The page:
Honouring Cairns' sweet agricultural heritage
SOME of Cairns' earliest agricultural history will be recognised at a gala event tonight.
A commemorative plaque honouring the Hap Wah plantation, the first grower and producer of sugar in Cairns, will be unveiled at Stockland Cairns shopping centre, highlighting Chinese migrants' integral role in Far Northern development.
Stockland Cairns stands at the heart of the former 505ha Hap Wah plantation, which thrived from 1878-1886 manufacturing commercial sugar.
Chinese Australian historian Kevin Wong Hoy, who launched his new book Cheon of the Never Never, said it was wonderful to see an official Hap Wah commemoration.
"It was the time to do it because attitudes have changed. This is no longer a Chinese project. It is an Australian project with Chinese connotations," he said.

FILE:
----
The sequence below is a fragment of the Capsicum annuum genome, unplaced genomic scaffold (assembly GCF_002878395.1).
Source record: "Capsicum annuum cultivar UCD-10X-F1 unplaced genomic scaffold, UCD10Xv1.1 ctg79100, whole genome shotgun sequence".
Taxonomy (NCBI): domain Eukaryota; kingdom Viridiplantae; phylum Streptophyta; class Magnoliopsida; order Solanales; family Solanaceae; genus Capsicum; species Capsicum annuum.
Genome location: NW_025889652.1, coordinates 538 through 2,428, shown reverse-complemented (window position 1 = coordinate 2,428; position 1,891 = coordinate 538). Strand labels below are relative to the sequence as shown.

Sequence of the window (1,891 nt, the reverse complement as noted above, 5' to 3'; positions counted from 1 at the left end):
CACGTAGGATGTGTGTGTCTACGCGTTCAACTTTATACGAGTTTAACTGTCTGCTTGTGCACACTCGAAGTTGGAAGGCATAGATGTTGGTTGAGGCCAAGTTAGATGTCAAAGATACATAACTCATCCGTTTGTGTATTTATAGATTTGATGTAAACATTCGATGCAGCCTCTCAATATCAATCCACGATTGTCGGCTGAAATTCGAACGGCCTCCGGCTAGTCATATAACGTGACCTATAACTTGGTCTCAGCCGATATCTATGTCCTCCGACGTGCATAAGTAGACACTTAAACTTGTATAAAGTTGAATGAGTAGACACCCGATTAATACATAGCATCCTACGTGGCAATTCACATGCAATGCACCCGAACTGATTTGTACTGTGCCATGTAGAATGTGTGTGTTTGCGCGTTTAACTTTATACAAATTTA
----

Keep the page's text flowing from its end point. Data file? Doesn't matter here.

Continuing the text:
"This is the first time the city of Cairns has commemorated such an important event. It's excellent."
Hap Wah project co-ordinator Julia Volkmar, who scoured old newspapers and bank and cemetery records to accurately unveil the Hap Wah story, said the ceremony tied in with last year's 130-year pioneer mill crushing anniversary and 2013 Chinese New Year celebrations.
"It is still the Year of the Dragon, which it would have been when the mill first crushed," she said.
Hap Wah land covered 505ha and extended from Chinaman Creek to Anderson Rd, with Mulgrave Rd, formerly Hop Wah Rd, surveyed through its northern reach in 1879.
Tonight's plaque unveiling kicks off at 6.30pm at Stockland Cairns' northern hall near Angus & Coote Jewellers, while an exhibition of historic images will also be on display at Earlville Library, from tomorrow to February 23.
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A first: Cairns Historical Society's Les Sim, Cairns & District Chinese Association Inc's Mary Low, Kevin Wong Hoy and Julia Volkmar at Chinaman Ck, Earlville. Picture: BRENDAN FRANCIS